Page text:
Google Top Boss Shows Concern Due to the Loss Driverless Lead Reveals a New Email

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Shahid Mondal
Shahid Mondal
A sports lover. Love exploring and writing about new technology. Avid follower of digital transformation.

It was almost 3 years ago when Chris Urmson, the then head of the self-driving car project of Google, sent an email to the Co-Founders Larry Page and Sergey Brin, expressing his concern regarding Uber.

Over the last six months we have stopped playing to win and instead are now playing to minimize downside.

Urmson left Google in 2016. This Monday, that aforementioned email was leaked & it, along with some other internal correspondence from 2015 and 2016, has unveiled new details on how Google has lost its lead in autonomous cars. Reports about a dramatic trade secret theft trial between Uber Technologies Inc. and Waymo, the car unit of Google, are all over the news. Waymo, as of now, is a part of Alphabet Inc.

Google started the Chauffeur driverless car project in 2009 but has clearly failed to capitalize on that early start as rivals like Uber have begun to close the gap.

Even in February 2015, Urmson sent another email to Page and Brin explaining how Uber was acquiring the same people he said not to hire when he had asked Google more than a year earlier.

We have a choice between being the headline or the footnote in history’s book on the next revolution in transportation. Let’s make the right choice. – Chris Urmson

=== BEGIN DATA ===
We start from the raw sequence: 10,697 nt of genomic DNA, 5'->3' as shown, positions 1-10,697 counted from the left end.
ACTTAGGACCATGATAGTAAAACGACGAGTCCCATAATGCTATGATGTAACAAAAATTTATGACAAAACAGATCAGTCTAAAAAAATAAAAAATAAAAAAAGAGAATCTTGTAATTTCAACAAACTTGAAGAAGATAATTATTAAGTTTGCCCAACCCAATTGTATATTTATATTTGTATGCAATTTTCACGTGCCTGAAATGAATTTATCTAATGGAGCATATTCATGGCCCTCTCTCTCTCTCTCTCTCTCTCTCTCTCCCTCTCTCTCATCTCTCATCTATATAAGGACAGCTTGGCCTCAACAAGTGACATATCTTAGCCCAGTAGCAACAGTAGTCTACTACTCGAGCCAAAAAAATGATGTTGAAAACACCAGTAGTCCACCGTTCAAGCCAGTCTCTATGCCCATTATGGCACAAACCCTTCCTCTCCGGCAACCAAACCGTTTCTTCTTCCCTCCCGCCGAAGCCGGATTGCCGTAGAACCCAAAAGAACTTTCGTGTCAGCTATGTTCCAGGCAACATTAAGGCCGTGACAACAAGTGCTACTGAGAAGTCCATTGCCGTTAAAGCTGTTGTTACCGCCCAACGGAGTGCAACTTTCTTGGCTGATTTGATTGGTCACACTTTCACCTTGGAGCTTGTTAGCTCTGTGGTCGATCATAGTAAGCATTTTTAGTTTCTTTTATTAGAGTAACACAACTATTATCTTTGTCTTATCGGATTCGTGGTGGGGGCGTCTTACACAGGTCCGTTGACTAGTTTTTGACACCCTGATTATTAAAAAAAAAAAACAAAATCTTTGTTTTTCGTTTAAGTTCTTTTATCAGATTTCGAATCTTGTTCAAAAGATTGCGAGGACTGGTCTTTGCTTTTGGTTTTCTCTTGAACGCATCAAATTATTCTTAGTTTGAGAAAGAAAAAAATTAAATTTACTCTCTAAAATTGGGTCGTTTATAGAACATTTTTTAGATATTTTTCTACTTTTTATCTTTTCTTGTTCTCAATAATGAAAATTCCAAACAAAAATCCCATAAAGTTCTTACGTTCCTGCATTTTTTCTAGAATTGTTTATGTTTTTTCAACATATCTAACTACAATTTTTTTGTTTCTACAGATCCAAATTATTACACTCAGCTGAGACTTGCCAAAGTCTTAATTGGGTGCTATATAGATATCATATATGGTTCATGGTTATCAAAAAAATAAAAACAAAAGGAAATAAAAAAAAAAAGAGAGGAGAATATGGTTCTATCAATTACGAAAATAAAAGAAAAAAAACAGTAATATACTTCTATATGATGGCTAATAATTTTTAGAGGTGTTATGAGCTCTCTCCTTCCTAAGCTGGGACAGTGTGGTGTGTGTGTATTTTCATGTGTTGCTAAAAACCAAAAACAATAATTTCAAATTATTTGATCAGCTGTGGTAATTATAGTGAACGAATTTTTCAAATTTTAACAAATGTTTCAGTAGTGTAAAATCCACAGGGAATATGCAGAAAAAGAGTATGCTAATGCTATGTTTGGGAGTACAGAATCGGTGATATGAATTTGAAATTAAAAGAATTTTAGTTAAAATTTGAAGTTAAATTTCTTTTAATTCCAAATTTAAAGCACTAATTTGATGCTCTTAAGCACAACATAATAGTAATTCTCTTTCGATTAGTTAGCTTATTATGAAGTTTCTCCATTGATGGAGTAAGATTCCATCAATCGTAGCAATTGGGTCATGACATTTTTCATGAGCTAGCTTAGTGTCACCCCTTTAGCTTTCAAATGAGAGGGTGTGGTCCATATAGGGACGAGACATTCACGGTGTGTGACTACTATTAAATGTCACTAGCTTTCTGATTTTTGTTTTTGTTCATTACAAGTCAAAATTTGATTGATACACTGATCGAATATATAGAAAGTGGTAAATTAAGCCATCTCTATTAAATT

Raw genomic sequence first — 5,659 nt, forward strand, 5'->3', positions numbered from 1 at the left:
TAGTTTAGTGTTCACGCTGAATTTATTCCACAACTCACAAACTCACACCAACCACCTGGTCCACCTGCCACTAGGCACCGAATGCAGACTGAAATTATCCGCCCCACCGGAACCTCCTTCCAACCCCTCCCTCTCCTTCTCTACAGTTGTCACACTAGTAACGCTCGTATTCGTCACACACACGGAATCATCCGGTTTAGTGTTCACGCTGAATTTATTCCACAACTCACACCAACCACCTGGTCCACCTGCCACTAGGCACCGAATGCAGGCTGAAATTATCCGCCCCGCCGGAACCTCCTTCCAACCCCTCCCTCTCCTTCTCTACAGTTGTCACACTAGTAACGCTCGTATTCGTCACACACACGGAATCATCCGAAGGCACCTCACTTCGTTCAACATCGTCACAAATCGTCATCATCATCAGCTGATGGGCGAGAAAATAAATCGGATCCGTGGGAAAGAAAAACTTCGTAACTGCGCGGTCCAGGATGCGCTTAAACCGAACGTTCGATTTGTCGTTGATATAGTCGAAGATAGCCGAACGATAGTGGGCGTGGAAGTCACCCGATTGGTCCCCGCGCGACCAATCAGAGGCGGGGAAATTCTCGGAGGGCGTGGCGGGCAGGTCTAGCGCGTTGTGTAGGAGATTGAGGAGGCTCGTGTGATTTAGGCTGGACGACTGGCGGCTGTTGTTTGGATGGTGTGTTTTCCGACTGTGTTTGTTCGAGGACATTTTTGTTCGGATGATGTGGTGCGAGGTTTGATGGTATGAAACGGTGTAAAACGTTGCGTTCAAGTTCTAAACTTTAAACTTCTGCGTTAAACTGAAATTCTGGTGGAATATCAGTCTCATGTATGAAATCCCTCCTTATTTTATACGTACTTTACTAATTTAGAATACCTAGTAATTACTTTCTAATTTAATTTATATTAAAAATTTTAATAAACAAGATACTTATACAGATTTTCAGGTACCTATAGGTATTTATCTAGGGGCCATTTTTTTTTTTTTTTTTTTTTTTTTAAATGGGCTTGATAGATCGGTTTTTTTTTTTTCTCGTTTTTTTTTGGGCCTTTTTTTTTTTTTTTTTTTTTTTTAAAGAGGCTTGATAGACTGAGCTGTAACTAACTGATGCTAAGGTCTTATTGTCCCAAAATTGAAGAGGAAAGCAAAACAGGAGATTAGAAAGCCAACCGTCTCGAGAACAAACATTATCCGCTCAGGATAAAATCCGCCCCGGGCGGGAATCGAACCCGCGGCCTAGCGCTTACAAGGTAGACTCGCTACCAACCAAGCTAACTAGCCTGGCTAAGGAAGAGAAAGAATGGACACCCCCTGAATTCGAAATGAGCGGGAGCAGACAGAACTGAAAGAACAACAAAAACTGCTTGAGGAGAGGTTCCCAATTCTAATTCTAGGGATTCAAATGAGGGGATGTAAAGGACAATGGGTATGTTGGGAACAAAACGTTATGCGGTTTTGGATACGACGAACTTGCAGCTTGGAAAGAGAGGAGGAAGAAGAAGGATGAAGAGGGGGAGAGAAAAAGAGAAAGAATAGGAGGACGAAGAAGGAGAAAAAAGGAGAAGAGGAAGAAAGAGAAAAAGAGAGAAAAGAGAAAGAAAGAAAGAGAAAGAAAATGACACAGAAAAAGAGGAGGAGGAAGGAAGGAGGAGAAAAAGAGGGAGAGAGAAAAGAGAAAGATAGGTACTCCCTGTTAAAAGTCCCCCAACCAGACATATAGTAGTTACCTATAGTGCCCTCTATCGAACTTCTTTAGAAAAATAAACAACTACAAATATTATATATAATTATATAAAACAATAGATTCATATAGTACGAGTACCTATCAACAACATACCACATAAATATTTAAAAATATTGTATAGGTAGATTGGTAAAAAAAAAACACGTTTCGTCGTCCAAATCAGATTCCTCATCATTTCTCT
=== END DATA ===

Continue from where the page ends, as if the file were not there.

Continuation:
Another email from November 2015 shows how Google management panicked about losing Anthony Levandowski. Levandowski is an autonomous vehicle engineer, and he is at the very center of the current court battle.

Astro Teller, a Google research executive, also had emailed John Krafcik, the incoming head of the car project, about how Page was concerned about Levandowski’s move to the rivals. It was in November 2015.

Exactly two months after that, Levandowski emailed Page mentioning how Google was losing the tech advantage. He accused Krafcik of being too focused on cutting a deal with Ford Motor Co., which Waymo and Ford denied.

Eighteen days after that incident, Levandowski gave up on Google. According to the email of a certain Google Human Resources Executive, Page was really concerned about this sudden exit of Levandowski. It stated Larry is worried he’s going to start something competitive.

Levandowski started his own autonomous vehicle business in early 2016 and named it Otto. In the August of 2016, Urmson left Google. Uber acquired Otto in the same month.

Dmitri Dolgov, a top Executive at Google and Waymo, predicted that Google’s car project might look less competitive from a financial perspective. He requested Google to take the matter seriously.

Dolgov also mentioned other “interesting and plentiful exit opportunities,” citing Chinese search giant Baidu, ride-hailing companies Didi and Lyft and carmakers.

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